Many vacationers have passports bearing the seals of a Latin American or Caribbean country. Now, an increasing number are flocking to six countries that, until recently, have been the best kept secret among destination travelers.
Central America — specifically Belize, Costa Rica, Guatemala, Honduras, Nicaragua, and Panama – collectively generated more than $5 billion in tourism last year, government data show. In fact, Central American countries are popping up more frequently on "Best of" travel guides, with those countries offering an alternative to the often crowded beaches of Mexico, the Dominican Republic and Puerto Rico (before Hurricane Maria).
Alyse Cori, owner of travel agency Travelwize, told CNBC that Central America tops other popular tropical destinations, simply because countries in the region have a wealth of attractions aside from beaches and resorts.
"There is more there," Cori said, pointing to the ecosystem and cultural diversity. "You can immerse yourself. You get the best of both worlds. It's not flat." Still, she voiced concern that Central America might get too "commercialized" in the face of more tourism.
Celeste Brash, a freelance writer and guide book writer for Lonely Planet, says price and accessibility is a factor as well. "It's quick and easy to get there," Brash said. "It's also cheaper than a lot of the Caribbean destinations."
Cheap, however, might be a relative term. Airfare to Central America can be relatively reasonable, but the wide range of attractions offered by each country means out-of-pocket costs can add up quickly. Recently, CNBC took a look at what each country has to offer.
In Belize, where tourism accounts for nearly 13 percent of total employment, the country attracts more than 1 million visitors a year, figures from its Tourism Board show. One of its more popular destinations is the Great Blue Hole, a giant submarine sinkhole just off Belize's coast near the center of Lighthouse Reef. The Great Blue Hole is part of the larger Belize Barrier Reef Reserve System.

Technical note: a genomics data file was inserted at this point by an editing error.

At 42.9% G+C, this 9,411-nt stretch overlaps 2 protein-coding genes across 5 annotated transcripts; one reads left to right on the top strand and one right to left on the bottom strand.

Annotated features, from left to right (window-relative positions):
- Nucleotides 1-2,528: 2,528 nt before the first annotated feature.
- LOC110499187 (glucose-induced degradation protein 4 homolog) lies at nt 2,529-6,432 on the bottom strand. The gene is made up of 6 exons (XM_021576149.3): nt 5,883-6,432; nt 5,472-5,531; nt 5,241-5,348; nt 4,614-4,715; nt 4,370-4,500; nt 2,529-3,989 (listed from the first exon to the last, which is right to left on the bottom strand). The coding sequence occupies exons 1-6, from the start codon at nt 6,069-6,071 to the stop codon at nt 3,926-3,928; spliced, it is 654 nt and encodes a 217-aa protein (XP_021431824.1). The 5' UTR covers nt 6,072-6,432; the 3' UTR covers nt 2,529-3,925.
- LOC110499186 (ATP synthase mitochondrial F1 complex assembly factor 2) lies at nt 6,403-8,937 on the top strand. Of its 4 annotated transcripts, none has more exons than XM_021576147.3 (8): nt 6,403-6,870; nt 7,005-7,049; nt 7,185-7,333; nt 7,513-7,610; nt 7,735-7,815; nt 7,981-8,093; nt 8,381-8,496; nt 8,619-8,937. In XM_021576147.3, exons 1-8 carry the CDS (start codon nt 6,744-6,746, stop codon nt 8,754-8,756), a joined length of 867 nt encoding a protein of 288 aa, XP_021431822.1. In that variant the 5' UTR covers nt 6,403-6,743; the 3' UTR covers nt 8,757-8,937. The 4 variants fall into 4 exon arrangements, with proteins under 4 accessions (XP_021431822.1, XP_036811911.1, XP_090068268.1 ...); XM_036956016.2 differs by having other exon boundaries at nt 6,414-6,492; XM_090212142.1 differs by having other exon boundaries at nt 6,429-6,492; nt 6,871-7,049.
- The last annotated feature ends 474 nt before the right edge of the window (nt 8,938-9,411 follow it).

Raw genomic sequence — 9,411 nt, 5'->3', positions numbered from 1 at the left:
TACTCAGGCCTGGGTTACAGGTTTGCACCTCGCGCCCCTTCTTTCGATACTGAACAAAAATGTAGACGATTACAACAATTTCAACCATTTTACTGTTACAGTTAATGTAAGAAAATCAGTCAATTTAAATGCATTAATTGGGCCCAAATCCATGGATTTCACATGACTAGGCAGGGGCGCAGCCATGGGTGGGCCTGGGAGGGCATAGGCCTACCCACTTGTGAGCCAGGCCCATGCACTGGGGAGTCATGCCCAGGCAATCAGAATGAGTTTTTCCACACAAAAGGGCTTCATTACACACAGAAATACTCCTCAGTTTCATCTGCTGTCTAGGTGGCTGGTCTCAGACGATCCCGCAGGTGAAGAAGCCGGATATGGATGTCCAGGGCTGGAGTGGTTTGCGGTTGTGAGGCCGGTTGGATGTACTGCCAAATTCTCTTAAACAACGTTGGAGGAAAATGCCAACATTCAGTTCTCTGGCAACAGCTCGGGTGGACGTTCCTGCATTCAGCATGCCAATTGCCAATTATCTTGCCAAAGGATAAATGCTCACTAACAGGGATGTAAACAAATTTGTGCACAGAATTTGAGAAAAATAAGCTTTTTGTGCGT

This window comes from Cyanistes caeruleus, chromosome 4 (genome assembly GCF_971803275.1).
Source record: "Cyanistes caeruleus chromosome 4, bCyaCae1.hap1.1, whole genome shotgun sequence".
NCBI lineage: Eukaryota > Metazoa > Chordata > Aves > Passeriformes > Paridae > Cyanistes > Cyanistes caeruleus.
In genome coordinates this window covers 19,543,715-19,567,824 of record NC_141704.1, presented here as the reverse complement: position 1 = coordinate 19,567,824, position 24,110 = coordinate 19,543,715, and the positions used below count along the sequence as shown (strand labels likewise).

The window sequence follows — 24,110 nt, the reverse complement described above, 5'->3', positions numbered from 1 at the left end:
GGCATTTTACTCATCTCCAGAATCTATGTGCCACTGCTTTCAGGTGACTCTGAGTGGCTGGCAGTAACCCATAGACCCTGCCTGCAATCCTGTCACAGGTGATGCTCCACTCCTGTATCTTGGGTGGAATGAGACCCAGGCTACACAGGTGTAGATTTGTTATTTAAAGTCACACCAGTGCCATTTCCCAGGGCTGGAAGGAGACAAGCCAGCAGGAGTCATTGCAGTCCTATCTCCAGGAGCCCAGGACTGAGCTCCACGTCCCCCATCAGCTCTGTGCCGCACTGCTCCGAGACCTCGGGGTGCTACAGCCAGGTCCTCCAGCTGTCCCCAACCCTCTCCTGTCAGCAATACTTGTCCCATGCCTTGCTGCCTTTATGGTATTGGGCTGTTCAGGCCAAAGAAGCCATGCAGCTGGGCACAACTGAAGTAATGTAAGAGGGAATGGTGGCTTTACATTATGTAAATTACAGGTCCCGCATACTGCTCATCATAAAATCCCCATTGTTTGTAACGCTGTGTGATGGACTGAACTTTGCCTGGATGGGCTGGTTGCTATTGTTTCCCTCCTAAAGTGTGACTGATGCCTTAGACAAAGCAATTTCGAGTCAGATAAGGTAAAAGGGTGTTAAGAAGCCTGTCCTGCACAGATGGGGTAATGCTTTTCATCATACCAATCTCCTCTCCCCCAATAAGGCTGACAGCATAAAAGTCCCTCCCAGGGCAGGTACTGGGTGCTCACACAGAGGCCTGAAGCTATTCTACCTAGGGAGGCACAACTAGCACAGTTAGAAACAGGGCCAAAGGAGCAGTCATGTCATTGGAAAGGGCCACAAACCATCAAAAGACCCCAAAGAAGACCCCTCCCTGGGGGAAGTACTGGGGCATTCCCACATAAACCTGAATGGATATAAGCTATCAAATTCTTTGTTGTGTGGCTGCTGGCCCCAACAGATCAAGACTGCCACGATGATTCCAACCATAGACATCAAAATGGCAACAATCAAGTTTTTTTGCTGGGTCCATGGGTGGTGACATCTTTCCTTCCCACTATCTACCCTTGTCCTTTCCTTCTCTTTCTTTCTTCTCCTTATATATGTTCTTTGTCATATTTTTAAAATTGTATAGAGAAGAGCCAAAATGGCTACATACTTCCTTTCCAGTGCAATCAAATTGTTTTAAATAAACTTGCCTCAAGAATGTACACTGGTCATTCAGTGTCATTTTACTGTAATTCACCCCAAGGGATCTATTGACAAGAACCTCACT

According to Travelwize's Cori, Belize has cachet with vacationers who like water sports. "It's a scuba divers dream," she said.
Costa Rica's tourist sector, which in 2016 topped $3 billion, is so integral to its economy that it eclipses money earned from traditional export staples like coffee and bananas, according to official data.
One of the country's main attractions is Manuel Antonio National Park. Located on Costa Rica's central Pacific coast, it is encompassed by rugged rainforest, white-sand beaches and coral reefs. The country is renowned for its diversity of tropical plants and wildlife, like three-toed sloths, endangered white-faced capuchin monkeys and hundreds of different bird species.
"Costa Rica is its own entity, it's safe, easy, and everybody speaks English," Lonely Planet's Brash said. "It's definitely the most organized and caters the most to tourists."
Guatemala pulls in around 2 million tourists each year, who gravitate to a landscape rich with history and striking landmarks. One is Tikal, a park with Mayan ruins and temples that sits in an ancient citadel within the rainforests of northern Guatemala. Its iconic ruins include the massive ceremonial structure Mundo Perdido (Lost World) pyramid and the Temple of the Grand Jaguar.
Each year, Honduras offers its 2 million-plus visitors a plethora of attractions that give travelers lots to do. Macaw Mountain, a vast private reserve, is a safe haven for the species of bird that bears its namesake.
Carlos Lopez, general manager of Grand Roatan Resort, told CNBC that "Honduras has everything: beach, mountains, lake, ruins ... it's a country that all tourists look for. It's what makes it unique: it's diversity of options."
Euphemistically called the "Miami of Central America," Panama is one of the region's most popular destinations. The country — which The New York Times ranked as the top place to travel in 2012 — offers more than just pristine beaches and resorts. Its 2.5 million visitors are regularly drawn to its broad cultural attractions, golfing and of course the Panama Canal.
Sandwiched between Costa Rica and Honduras, Nicaragua – infamous for prolonged era of political and economic instability in the 1980s — has slowly evolved into a tourist paradise. Daniel Ortega, Nicaragua's once and current strongman president, has vowed to use tourism to help eradicate the country's grinding poverty.
Experts say it's working, with the country's scenic landmarks and rich ecology serving as a major attraction for international tourists. Places such as the Mombacho Volcano National Preserve and the Islets of Granada are complemented by eco-friendly hotels, surfing and lots of architectural gems.
"Nicaragua is just killing it right now," said Brash. "Everybody I know is going there."
Correction: The name of Alyse Cori's firm is Travelwize.